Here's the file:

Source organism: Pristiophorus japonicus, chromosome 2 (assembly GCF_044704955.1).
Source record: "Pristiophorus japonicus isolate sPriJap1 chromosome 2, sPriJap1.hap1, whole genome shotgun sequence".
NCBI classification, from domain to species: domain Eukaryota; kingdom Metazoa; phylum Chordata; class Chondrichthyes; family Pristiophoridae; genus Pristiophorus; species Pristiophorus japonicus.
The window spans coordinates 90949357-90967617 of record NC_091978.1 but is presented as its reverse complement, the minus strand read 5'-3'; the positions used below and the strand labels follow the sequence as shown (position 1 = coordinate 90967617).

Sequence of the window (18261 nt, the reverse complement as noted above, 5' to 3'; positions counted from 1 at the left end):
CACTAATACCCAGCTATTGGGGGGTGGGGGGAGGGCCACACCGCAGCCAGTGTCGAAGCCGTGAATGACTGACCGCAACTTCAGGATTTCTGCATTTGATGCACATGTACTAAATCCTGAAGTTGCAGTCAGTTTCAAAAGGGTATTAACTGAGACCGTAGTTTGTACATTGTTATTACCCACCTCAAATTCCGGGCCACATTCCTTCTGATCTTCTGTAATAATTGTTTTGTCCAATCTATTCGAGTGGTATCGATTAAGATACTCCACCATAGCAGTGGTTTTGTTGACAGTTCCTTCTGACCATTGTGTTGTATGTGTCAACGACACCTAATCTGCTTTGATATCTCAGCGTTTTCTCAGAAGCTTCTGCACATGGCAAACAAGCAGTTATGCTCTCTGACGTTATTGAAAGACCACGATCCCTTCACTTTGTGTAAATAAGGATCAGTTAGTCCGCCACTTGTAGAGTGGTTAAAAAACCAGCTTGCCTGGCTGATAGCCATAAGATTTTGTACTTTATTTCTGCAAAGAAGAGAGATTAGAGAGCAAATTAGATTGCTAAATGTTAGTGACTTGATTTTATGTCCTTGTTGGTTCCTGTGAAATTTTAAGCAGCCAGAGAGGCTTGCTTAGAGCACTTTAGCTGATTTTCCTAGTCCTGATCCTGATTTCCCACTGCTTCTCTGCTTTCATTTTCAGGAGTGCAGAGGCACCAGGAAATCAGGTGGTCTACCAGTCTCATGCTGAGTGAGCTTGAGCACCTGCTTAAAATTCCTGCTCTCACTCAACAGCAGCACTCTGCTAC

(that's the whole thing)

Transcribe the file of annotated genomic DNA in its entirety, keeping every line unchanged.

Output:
Source organism: Pristiophorus japonicus, chromosome 2 (assembly GCF_044704955.1).
Source record: "Pristiophorus japonicus isolate sPriJap1 chromosome 2, sPriJap1.hap1, whole genome shotgun sequence".
NCBI classification, from domain to species: domain Eukaryota; kingdom Metazoa; phylum Chordata; class Chondrichthyes; family Pristiophoridae; genus Pristiophorus; species Pristiophorus japonicus.
The window spans coordinates 90949357-90967617 of record NC_091978.1 but is presented as its reverse complement, the minus strand read 5'-3'; the positions used below and the strand labels follow the sequence as shown (position 1 = coordinate 90967617).

Sequence of the window (18261 nt, the reverse complement as noted above, 5' to 3'; positions counted from 1 at the left end):
CACTAATACCCAGCTATTGGGGGGTGGGGGGAGGGCCACACCGCAGCCAGTGTCGAAGCCGTGAATGACTGACCGCAACTTCAGGATTTCTGCATTTGATGCACATGTACTAAATCCTGAAGTTGCAGTCAGTTTCAAAAGGGTATTAACTGAGACCGTAGTTTGTACATTGTTATTACCCACCTCAAATTCCGGGCCACATTCCTTCTGATCTTCTGTAATAATTGTTTTGTCCAATCTATTCGAGTGGTATCGATTAAGATACTCCACCATAGCAGTGGTTTTGTTGACAGTTCCTTCTGACCATTGTGTTGTATGTGTCAACGACACCTAATCTGCTTTGATATCTCAGCGTTTTCTCAGAAGCTTCTGCACATGGCAAACAAGCAGTTATGCTCTCTGACGTTATTGAAAGACCACGATCCCTTCACTTTGTGTAAATAAGGATCAGTTAGTCCGCCACTTGTAGAGTGGTTAAAAAACCAGCTTGCCTGGCTGATAGCCATAAGATTTTGTACTTTATTTCTGCAAAGAAGAGAGATTAGAGAGCAAATTAGATTGCTAAATGTTAGTGACTTGATTTTATGTCCTTGTTGGTTCCTGTGAAATTTTAAGCAGCCAGAGAGGCTTGCTTAGAGCACTTTAGCTGATTTTCCTAGTCCTGATCCTGATTTCCCACTGCTTCTCTGCTTTCATTTTCAGGAGTGCAGAGGCACCAGGAAATCAGGTGGTCTACCAGTCTCATGCTGAGTGAGCTTGAGCACCTGCTTAAAATTCCTGCTCTCACTCAACAGCAGCACTCTGCTAC